Dietary Self-Selection Can Compensate an Age-Related Decrease of Rat Liver 20 S Proteasome Activity Observed With Standard Diet

B. Anselmi, M. Conconi, C. Veyrat-Durebex, E. Turlin, F. Biville, J. Alliot, B. Friguet
1998 The journals of gerontology. Series A, Biological sciences and medical sciences  
Aged Lou female rats (33 months) submitted to a self-selection regimen showed a decrease in protein intake (down to 11% of the total intake), whereas mature rats (18 months) selected a high percentage of protein (20% of the total intake) similar to the protein content of the standard diet. To find out if this decrease in protein intake would prevent an observed age-related decrease in proteasome activity, four peptidase activities and oxidized protein degradation were tested with proteasome
more » ... with proteasome purified from the liver of 18-and 33-month-old rats. The peptidylglutamyl-pepHde hydrolase activity, which is decreased with age for rats fed the standard diet, was restored in the self-selecting old rats to the level observed for the mature rats. Degradation of oxidized glutamine synthetase, which is also decreased with age for rats fed the standard diet, was partly restored. Proteasome from self-selecting old rats showed a slight increase in trypsin-like and chymotrypsin-like activities as compared to proteasome from old rats fed the standard diet. Two-dimensional gel electrophoresis followed by quantitative analysis of the pattern of proteasome subunits revealed an increase in the intensity of two protein spots for proteasome from old rats fed the standard diet as compared with proteasome from either mature rats or self-selecting old rats. These findings may have important implications in aging for proteasome-mediated proteolysis and subsequent accumulation of oxidatively damaged protein.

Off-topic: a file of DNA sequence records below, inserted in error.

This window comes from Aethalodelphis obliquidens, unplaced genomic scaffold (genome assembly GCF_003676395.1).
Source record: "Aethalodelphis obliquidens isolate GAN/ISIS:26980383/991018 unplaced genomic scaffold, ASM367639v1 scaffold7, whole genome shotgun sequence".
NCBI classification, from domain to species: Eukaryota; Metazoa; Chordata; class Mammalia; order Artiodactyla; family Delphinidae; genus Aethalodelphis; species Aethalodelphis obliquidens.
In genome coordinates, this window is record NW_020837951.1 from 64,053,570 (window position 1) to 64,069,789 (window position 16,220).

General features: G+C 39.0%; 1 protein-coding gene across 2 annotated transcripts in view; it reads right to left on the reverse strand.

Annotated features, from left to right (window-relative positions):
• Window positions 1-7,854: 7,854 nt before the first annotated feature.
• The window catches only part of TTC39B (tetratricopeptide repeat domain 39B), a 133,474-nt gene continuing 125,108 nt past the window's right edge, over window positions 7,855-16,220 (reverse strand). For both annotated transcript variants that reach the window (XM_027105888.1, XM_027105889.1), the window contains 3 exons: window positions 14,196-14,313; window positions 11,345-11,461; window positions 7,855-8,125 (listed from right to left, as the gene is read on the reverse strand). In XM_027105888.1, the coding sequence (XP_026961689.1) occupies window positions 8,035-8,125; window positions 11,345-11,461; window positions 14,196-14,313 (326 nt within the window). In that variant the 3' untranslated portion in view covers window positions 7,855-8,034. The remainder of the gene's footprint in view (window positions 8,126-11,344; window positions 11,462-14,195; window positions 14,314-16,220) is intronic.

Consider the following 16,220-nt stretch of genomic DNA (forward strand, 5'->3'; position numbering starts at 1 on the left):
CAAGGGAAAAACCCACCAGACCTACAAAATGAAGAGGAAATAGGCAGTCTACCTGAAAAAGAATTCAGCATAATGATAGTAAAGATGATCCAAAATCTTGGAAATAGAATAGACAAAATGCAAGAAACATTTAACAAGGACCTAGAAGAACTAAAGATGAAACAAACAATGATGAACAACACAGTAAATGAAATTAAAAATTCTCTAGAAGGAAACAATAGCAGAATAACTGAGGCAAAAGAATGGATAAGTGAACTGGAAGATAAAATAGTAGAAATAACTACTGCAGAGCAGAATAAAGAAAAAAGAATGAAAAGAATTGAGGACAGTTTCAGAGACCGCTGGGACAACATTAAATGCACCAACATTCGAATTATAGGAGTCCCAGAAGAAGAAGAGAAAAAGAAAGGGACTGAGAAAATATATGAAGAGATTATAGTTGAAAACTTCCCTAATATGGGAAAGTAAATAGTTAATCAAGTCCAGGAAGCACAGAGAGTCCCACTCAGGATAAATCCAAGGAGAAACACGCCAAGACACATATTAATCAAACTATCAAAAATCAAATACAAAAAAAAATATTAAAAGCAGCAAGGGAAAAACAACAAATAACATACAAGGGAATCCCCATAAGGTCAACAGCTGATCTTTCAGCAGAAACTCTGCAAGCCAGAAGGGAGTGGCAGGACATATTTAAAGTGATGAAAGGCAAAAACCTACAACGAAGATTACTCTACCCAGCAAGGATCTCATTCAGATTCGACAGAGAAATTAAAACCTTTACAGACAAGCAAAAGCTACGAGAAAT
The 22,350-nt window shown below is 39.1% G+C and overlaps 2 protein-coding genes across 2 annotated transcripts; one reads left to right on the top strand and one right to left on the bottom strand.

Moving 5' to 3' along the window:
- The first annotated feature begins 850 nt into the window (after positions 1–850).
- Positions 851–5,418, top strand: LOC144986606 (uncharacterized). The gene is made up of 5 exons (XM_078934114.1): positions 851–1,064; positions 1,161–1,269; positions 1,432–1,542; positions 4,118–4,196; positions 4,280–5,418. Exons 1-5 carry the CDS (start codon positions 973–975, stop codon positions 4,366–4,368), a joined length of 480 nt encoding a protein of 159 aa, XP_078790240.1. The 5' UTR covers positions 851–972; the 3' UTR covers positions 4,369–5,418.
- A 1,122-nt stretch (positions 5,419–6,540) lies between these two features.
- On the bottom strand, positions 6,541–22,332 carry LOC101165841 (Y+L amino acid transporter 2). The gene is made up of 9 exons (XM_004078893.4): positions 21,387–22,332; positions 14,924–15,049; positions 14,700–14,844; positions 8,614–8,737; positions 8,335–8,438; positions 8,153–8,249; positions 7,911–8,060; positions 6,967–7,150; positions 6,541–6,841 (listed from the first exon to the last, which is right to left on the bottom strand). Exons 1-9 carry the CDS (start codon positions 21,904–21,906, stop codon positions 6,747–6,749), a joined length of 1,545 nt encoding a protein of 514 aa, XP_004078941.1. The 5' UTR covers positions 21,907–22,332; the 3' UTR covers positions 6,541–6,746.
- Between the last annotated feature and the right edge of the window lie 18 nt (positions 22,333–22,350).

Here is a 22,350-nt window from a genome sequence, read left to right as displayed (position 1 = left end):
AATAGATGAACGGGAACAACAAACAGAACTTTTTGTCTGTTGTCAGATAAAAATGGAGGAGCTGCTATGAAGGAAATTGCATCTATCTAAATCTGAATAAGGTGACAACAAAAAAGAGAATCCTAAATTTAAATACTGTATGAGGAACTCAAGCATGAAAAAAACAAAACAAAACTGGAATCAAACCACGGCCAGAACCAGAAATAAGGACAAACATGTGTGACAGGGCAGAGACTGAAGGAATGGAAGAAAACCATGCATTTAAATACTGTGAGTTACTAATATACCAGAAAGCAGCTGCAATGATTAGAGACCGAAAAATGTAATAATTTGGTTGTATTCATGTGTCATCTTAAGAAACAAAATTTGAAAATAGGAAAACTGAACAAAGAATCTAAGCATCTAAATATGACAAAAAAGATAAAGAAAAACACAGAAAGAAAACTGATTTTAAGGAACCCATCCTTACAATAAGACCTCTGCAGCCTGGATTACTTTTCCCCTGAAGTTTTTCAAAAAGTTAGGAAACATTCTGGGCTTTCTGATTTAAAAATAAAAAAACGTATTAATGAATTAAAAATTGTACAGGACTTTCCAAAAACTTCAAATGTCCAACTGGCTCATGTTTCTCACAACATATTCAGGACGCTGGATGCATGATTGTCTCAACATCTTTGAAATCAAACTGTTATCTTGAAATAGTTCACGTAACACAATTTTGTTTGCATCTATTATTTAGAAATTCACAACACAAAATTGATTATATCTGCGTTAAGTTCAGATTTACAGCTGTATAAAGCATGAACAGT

doi:10.1093/gerona/53a.3.b173 pmid:9597040 fatcat:r6r4gnvnqzdpbiv6f7hpng55di